EPA to raze buildings at Superfund site in Queens

Owners hope for gov't compensation to offset cost of moving, rent

A half-century after radioactive waste seeped into the soil under a Queens chemical plant, the government is planning a $39 million cleanup of the Superfund site.

The effort will displace several businesses on Irving Avenue in Ridgewood, where chemicals for the atomic bomb were once processed.

Between 1920 and 1954, the Wolff-Alport Chemical Company processed chemicals for the federal government, as part of a program that got its start with the Manhattan Project and led to testing nuclear weapons during World War II.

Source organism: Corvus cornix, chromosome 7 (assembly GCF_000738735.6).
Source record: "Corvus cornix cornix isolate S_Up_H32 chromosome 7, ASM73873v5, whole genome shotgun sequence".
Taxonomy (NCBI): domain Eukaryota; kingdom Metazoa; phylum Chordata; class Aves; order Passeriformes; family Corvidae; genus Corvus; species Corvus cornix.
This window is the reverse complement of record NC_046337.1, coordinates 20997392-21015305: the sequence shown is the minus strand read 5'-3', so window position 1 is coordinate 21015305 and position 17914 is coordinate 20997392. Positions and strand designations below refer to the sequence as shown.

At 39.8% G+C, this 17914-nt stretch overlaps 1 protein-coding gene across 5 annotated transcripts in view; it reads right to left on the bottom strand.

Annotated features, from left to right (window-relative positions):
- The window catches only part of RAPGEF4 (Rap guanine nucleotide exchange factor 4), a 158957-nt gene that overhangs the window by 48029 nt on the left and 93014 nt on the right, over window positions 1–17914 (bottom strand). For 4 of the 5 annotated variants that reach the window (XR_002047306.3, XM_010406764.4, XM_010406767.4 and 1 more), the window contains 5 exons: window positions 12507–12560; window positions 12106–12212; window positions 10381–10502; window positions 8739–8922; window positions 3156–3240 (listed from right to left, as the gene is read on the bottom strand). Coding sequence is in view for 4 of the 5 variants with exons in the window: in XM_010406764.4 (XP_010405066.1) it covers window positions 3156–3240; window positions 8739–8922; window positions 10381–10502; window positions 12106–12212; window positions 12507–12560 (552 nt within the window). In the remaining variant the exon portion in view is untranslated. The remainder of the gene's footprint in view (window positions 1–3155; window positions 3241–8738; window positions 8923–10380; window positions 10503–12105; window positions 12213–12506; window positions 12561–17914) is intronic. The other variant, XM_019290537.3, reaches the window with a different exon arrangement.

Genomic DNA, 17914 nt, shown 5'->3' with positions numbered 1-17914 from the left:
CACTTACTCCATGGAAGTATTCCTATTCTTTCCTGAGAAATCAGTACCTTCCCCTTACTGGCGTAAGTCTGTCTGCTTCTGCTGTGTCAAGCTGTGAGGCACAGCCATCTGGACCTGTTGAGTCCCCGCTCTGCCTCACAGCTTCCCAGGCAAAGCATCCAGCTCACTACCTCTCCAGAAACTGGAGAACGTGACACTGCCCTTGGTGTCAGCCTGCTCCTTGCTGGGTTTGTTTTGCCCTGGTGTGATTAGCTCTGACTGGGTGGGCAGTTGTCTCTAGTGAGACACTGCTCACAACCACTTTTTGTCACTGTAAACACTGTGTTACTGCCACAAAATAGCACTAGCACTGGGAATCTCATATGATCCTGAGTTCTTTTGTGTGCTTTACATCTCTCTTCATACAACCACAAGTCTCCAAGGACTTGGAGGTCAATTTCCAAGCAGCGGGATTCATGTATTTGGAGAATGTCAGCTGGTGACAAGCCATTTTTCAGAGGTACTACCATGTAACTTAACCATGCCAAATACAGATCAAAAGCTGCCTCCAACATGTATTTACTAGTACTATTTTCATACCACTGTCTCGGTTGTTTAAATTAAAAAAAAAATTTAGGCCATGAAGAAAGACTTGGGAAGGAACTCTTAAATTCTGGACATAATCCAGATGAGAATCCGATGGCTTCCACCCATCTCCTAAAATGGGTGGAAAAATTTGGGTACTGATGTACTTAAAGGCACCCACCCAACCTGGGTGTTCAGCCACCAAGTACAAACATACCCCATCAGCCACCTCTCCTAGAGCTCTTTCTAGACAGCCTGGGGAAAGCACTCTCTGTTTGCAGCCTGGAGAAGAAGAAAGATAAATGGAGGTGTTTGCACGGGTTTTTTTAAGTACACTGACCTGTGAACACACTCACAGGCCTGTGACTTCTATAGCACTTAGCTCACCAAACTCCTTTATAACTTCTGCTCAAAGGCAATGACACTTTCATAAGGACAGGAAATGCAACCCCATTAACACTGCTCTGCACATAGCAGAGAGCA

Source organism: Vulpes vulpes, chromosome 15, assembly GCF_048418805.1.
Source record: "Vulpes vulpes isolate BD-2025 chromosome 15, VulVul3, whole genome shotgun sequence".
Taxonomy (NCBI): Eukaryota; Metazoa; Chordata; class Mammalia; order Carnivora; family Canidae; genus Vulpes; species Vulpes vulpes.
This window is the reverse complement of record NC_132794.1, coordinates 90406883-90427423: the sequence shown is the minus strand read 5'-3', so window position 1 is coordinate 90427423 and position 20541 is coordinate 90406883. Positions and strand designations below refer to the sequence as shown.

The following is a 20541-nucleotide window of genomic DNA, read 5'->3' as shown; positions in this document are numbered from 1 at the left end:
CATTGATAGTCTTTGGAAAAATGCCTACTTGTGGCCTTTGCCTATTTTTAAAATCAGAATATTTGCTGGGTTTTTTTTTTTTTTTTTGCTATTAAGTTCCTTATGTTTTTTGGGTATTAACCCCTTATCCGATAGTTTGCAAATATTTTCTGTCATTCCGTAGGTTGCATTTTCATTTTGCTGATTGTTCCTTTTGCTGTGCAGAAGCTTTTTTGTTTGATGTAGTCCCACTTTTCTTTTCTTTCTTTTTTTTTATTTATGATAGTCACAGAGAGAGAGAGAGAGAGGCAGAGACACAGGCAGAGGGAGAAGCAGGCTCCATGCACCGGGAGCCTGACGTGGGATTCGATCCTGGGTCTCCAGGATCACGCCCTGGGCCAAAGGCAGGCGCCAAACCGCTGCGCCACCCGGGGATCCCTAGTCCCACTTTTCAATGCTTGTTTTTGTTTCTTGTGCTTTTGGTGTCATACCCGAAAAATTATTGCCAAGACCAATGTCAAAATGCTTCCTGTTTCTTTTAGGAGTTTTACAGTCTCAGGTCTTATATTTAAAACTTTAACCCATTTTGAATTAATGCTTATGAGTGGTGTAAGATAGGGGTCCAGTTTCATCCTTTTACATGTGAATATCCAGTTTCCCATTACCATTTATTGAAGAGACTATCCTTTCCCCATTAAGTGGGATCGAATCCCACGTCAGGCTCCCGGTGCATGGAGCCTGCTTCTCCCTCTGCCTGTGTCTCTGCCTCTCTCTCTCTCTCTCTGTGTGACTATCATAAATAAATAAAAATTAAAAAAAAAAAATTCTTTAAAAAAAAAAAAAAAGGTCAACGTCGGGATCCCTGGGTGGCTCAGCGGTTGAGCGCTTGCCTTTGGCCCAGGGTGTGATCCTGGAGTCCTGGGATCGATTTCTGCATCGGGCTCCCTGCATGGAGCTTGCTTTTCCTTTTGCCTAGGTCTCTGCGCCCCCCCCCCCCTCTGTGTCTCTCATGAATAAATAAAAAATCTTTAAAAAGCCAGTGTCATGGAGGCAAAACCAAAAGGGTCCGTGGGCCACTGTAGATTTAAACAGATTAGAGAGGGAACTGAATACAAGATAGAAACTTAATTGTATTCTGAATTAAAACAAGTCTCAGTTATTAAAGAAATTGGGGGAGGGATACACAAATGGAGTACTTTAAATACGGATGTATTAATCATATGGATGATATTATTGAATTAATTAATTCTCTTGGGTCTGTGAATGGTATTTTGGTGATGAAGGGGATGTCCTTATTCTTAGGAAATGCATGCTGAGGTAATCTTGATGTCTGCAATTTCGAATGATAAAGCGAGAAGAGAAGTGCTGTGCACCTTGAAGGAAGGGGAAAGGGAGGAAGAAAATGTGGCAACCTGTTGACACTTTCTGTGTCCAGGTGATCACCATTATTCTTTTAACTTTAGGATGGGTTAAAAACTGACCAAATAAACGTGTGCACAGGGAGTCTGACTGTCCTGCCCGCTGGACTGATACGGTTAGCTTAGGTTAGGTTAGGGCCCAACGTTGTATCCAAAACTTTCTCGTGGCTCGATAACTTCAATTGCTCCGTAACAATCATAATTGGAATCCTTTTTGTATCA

Sign Up for the undefined Newsletter

Owners of the businesses currently located at the site — including car repair shops, a deli and a Mexican tavern — are hoping to get some government compensation to offset the cost of moving and higher rent.

“We hope the government is going to take care of us, since they created the problem originally, even if it was not intentional,” Sandy Frayman, owner of the Celtic Custom NYC motorcycle repair shop, told Bloomberg.

Plans call for evaluating the site and then razing the buildings. An exact date for the cleanup hasn’t been set. [Bloomberg] — E.B. Solomont

Recommended For You